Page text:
Not that very long ago — yes, this is yet another back in the day story. When you left the house for the day, no one, and I mean no one, heard a word from you until you got back home that night. There were no midday check-ins, cool pictures of what you were doing, or a GPS tracker to display your location. There were many times we were alone and unaccountable to all parties. But, somehow, it worked.
Most of us remember our first of about any phase of technology we encountered. When I was in the manufactured home business around 1990 or so, my first fax machine made me about the coolest cat around. It didn’t even matter much that the 25-mile role of paper turned yellow in just a short time and whatever you had on it was unreadable. Primitive, yes, but once again, it worked.
One of my first cell phones was in a bag. Where did that idea come from? The only computer I ever knew of was in the bat cave. If you don’t know what I am talking about here, asked any guy around 50 or older. When the big day came for me and a computer, I had to add an extra phone line and use a code to get on the internet. Then, you would hear an array of noises that sounded like an Apollo spaceship of some kind. But yes, that worked as well.
My first recollection of real estate was from when I was around junior high age. There were several big-name players at the time that pop into my head that sold real estate. I had two uncles that entered the profession about that time — Truman Butler and Ed Fenner. My perception was all realtors wore large hats. I.m not sure, but I think it was law you had to drive a Suburban or at least a Blazer to haul clients from house to house to help them make a purchase. No one had cell phones. All buyers saw the new listings in the weekend paper, then called and made the appointment to go shopping for a home.
Flipping forward to current time, it has changed just a little. So much of the one on one time with anyone has ended. Most buyers may never even meet the banker that makes the loan. The application process and all documents needed are emailed. Any signatures are done electronically. Properties are found on any one of the hundreds of websites that are now available. We text and email most anything needed to complete the transaction. It seems like we never have our phones farther than arm’s reach at any given time.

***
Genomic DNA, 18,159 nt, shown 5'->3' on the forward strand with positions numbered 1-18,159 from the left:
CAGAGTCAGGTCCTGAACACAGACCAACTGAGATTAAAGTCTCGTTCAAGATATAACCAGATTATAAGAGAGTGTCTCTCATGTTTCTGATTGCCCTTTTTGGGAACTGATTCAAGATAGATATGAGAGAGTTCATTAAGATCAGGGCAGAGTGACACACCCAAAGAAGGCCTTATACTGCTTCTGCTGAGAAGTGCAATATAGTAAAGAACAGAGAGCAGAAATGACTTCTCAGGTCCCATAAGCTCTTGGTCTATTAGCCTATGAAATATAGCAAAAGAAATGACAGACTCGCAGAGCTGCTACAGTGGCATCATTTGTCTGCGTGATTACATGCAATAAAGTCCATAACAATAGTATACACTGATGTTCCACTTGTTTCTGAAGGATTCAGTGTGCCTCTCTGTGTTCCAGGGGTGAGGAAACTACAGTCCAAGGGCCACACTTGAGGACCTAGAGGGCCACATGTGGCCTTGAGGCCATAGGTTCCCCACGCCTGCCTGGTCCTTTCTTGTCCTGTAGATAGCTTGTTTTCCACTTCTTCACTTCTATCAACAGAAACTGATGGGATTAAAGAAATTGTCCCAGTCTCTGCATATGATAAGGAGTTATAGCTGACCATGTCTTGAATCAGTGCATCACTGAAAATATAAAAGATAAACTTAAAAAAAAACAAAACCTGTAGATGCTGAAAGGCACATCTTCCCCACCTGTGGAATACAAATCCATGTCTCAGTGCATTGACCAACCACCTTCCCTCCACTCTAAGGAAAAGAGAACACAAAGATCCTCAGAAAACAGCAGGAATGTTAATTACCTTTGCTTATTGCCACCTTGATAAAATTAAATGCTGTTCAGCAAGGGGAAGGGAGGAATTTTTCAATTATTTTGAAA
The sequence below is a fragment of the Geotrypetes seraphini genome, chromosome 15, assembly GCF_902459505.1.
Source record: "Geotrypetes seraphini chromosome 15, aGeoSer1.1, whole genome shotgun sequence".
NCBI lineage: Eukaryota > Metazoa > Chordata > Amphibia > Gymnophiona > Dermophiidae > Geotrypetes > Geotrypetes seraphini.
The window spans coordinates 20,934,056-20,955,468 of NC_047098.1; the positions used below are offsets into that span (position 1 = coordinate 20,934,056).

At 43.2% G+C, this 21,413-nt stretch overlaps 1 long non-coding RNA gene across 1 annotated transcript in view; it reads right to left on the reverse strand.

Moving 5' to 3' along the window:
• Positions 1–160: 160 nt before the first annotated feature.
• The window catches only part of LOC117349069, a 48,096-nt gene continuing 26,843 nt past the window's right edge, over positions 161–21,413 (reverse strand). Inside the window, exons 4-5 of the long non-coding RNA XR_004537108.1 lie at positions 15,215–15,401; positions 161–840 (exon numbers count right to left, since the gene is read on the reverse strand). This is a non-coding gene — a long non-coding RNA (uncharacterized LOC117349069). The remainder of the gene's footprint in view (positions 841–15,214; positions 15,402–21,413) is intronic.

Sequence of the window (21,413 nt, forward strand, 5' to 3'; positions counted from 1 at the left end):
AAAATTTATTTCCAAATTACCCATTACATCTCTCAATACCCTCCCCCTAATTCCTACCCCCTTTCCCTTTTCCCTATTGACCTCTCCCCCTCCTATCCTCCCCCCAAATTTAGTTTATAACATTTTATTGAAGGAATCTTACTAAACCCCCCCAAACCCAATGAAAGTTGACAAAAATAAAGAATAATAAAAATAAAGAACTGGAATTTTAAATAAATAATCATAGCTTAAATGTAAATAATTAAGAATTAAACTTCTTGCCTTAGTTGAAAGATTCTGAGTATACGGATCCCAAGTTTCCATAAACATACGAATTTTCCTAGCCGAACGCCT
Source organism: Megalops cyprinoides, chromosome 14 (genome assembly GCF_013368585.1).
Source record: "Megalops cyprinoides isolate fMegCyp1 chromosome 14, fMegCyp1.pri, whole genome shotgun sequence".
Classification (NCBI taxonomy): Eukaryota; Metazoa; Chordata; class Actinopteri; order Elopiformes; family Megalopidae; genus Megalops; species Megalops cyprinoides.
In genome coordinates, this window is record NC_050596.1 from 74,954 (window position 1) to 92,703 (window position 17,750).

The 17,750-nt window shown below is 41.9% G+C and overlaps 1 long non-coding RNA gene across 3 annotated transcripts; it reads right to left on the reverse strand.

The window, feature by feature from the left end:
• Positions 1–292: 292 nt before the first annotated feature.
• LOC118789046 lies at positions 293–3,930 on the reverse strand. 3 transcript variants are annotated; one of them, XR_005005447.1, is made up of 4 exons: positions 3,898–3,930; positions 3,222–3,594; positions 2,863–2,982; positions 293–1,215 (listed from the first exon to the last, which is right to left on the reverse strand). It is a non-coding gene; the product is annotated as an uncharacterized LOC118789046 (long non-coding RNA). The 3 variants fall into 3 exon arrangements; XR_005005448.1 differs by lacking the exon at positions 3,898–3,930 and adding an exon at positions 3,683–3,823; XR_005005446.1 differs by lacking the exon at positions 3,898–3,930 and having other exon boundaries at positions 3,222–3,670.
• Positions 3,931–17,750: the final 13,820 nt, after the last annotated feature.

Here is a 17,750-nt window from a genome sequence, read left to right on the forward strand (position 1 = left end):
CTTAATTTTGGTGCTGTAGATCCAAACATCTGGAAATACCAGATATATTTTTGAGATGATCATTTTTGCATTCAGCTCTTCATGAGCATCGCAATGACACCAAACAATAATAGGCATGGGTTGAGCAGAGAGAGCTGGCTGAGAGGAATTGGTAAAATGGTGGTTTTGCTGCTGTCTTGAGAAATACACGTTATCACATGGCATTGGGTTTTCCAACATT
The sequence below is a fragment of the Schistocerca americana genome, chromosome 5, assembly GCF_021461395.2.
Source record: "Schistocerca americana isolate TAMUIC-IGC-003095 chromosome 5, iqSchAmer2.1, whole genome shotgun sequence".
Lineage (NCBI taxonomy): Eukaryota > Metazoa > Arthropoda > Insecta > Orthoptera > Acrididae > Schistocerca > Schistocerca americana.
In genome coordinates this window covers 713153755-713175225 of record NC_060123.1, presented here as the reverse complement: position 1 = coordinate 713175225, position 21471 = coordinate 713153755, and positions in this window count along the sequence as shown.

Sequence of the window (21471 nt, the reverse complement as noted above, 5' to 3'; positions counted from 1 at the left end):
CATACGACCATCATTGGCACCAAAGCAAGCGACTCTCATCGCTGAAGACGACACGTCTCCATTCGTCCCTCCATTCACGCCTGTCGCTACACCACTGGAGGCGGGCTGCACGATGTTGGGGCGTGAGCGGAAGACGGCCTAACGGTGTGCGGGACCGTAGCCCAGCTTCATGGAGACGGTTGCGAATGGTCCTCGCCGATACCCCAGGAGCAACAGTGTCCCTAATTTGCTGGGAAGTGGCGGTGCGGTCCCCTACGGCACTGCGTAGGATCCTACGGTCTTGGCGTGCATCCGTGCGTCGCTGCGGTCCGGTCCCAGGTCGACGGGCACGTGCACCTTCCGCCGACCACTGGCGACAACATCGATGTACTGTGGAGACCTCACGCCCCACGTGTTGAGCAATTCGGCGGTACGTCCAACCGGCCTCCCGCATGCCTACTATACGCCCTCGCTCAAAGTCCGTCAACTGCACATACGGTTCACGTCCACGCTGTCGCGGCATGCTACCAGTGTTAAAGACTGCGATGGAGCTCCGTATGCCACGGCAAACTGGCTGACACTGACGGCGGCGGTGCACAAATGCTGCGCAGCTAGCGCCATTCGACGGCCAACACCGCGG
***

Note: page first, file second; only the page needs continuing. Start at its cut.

Like most companies today we use a lead generation service. As most any agent will agree, once we get an interested party, we have less than five minutes to respond. If we don’t, someone else will. We have all grown very accustomed to not have patience to wait on anything. We want it right now. Now, complaining won’t change a thing since its close to 100 percent of us that feel this way if we are honest.
At about any age we all get caught up on how things used to be. Life was so much harder for us than for those younger. I have done it many times myself. But you know what, I really like my iPhone, my dish TV, and my online banking just to name a few. It would not be fun for me at all to give those items up.
I have no documentation for this, but I am pretty sure I was about the last holdout realtor to join Facebook. It just never made any sense to me to be a part of it. In January of this year I gave it a try. Admittingly, I was clueless on how to even start my page. I decided to go to one of the younger folks that have it much easier than I ever did. I went to my daughter Lindsey. To say she walked me though would not be entirely true — she did it for me. After it was up and running, I took over. It has been such a great tool that I now use every day. I post listings and have done several interviews with local business leaders and county offices.
When we all start complaining about how technology has ruined our society, we need to ask what do we want to give up first?
Randy Butler is a lifelong resident of Highland County and a licensed real estate agent for Classic Real Estate in Hillsboro.